Physician moonlighting doesn’t mean major travel burdens

August 29, 2018

Many doctors think leaving full-time employment equates to arduous travel, but that doesn’t necessarily need to be the case.

Editor's Note: Welcome to Medical Economics' blog section which features contributions from members of the medical community. These blogs are an opportunity for bloggers to engage with readers about a topic that is top of mind, whether it is practice management, experiences with patients, the industry, medicine in general, or healthcare reform. The opinions expressed here are that of the authors and not UBM / Medical Economics.

Hearing about moonlighting and per-diem opportunities may frequently conjure up images of traveling long distances to go to work. You could be driving to some remote part of your state. You could be hopping on a plane to some far-flung part of the country to cover a hospital or clinic for a few days. That’s how it works, right? Wrong.

How about getting in your car and driving 20 minutes down the road? Or if you live in a big city, walking to work? Yes, it’s very possible to moonlight closer to home if that’s what you want. The great thing about working in this way, is that it’s very much all on you. Currently, there’s a massive physician shortage across the country, especially in the generalist specialties. This is only getting worse with each passing year, and the shortfall is estimated to be over 100,000 doctors in the next decade. That’s a staggering number and obviously has huge implications for physicians’ work choices. Healthcare institutions really need you. So if you are a smart about it, there are a multitude of options to take advantage of this supply-demand mismatch. 

The benefits for physicians are immense. The healthcare landscape and practice environment for doctors is changing at a breathtaking pace, and this is unfortunately reflected in soaring burnout and job dissatisfaction statistics (topping 50 percent overall and climbing for all physicians, according to various reports). Breaking free from the administrative and bureaucratic headaches of regular full-time employment with a sole employer is one way to break the cycle and regain a bit of control and autonomy over your schedule.

I have found that traveling far away and having “mini-adventures” was something that initially tended to suit doctors at the beginning or end of their careers. In other words, those without family commitments, or those who’ve completed those responsibilities. This has, however, changed over the last couple of years, and now doctors at all stages of their career are taking the leap.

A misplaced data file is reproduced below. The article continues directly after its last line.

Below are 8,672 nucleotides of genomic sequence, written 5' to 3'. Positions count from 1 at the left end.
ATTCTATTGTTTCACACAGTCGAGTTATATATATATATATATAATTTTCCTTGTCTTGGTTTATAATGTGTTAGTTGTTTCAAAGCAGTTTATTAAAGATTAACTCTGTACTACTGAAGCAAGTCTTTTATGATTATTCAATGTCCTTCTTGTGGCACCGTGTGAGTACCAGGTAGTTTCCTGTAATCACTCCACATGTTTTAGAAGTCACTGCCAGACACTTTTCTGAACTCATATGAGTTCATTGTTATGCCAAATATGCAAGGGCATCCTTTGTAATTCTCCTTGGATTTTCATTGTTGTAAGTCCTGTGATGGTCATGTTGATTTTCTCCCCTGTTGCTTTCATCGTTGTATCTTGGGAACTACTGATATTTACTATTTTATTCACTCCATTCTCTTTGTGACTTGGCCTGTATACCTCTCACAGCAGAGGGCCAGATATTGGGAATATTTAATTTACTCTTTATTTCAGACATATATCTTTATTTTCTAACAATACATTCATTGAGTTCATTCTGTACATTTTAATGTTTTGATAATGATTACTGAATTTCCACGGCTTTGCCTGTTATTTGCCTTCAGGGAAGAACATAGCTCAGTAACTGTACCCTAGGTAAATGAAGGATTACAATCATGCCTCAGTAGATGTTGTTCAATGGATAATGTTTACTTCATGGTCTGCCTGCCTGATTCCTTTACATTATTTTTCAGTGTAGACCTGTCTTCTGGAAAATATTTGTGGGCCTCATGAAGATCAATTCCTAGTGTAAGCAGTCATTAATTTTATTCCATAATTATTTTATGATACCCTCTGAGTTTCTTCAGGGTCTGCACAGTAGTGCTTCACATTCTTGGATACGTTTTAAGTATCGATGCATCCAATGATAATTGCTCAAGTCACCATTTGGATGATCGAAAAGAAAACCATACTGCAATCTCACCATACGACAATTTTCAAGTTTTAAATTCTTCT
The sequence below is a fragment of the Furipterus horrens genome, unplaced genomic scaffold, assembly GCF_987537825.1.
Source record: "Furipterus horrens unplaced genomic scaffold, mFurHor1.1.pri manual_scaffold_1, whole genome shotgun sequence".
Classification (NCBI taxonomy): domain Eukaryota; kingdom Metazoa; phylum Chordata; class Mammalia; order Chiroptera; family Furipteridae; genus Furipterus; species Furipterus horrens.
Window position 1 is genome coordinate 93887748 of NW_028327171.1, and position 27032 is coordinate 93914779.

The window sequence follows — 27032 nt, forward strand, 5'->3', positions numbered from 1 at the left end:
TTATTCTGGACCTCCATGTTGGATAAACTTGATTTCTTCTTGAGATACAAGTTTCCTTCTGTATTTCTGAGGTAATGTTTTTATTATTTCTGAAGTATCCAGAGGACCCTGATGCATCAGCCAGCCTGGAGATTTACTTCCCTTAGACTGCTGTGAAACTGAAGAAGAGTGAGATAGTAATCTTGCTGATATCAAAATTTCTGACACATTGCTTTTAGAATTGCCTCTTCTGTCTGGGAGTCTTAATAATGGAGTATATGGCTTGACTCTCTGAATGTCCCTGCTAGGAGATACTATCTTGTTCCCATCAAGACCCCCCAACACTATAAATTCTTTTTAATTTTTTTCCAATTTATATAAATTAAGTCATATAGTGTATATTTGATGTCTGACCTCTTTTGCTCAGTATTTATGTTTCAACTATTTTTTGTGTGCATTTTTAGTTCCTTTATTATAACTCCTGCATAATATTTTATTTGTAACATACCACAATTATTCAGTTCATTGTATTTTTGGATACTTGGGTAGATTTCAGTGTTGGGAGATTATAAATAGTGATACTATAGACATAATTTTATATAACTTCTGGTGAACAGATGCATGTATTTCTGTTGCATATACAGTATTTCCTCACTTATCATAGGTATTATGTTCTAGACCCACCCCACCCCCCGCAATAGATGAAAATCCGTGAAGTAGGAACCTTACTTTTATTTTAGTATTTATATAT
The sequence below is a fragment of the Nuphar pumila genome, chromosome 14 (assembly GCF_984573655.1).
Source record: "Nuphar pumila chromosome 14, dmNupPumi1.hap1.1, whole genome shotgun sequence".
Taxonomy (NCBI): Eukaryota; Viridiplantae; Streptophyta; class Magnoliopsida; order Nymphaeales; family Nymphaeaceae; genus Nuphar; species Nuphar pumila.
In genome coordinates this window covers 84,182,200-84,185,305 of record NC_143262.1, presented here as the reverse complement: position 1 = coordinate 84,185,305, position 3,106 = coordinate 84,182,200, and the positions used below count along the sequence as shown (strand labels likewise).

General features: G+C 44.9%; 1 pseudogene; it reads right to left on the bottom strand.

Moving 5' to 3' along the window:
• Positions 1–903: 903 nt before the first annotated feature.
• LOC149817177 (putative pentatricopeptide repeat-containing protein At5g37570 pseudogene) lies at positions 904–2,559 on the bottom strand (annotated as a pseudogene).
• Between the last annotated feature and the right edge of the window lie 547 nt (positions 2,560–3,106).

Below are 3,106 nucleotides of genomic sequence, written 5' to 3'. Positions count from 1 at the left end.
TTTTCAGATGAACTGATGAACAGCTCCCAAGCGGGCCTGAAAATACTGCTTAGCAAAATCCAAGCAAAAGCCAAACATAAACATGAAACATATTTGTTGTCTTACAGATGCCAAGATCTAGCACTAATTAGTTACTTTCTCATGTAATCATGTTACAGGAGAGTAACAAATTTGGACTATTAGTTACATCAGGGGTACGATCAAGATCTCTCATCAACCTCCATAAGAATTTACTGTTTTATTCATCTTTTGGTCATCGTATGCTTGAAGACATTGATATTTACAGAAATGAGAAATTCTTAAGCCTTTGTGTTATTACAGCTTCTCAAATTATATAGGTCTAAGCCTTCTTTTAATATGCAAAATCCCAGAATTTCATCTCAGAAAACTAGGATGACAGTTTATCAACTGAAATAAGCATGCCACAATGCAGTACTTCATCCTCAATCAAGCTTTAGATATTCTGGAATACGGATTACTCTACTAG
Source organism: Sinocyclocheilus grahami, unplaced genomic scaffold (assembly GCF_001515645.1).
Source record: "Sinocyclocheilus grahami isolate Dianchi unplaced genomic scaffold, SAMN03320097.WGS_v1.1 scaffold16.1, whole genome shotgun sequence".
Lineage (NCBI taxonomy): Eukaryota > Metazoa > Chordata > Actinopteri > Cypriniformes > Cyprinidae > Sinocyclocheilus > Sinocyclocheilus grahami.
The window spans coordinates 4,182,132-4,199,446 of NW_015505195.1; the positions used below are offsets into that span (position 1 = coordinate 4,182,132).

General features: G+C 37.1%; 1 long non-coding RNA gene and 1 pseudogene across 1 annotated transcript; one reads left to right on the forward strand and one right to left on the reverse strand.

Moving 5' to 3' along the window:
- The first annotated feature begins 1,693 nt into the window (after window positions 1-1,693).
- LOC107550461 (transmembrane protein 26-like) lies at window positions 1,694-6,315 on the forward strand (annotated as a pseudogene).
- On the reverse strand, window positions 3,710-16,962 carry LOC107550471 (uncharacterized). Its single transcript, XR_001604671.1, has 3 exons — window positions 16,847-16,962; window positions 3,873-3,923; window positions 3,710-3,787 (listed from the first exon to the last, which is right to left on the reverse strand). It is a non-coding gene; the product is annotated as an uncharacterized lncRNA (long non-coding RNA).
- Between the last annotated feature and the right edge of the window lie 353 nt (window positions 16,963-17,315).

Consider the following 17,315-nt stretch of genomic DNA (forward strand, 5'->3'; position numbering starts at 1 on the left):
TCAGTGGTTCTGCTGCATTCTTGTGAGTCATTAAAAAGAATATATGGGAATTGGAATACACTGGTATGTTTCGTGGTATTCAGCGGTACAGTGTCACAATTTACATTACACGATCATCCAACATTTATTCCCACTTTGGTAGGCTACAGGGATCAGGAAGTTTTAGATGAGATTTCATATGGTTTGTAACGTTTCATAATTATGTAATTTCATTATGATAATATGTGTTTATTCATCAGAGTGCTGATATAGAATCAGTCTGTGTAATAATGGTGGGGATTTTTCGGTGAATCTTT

For those desiring to work closer to home, if you live in or near a big urban area, you will likely have your pick of the bunch within a small radius. Will you have to be a bit flexible? Of course. Will you perhaps sacrifice a small amount of pay by working in a non-rural area? Probably. But it’s important to remember that setting yourself free by not being beholden to only one place is always worth it, if you do this in a way that returns freedom and independence to your work life.

If you do decide that you can handle long-distance travel, most hospitals and clinics will reimburse you for all travel and accommodation costs. That’s something that should always be worked into your contract negotiations, assuming you make the choice to not go through a locums agency or third-party recruiter.

When you are weighing up your options, always consider the pros and cons of every opportunity, and how your work life will pan out logistically and practically. This will depend on a number of individual factors.

I always advise doctors to be as flexible as possible when making any travel decision, because great lucrative offers can be a game-changer. But the ultimate choice on how far you want to voyage is always yours. 

 

Suneel Dhand, MD, is an internal medicine physician, author and speaker. He is the cofounder at DocsDox (www.DocsDox.com), a service that helps physicians find local moonlighting and per diem opportunities, bypassing the middleman. Hear him talking about these issues in a recent presentation.

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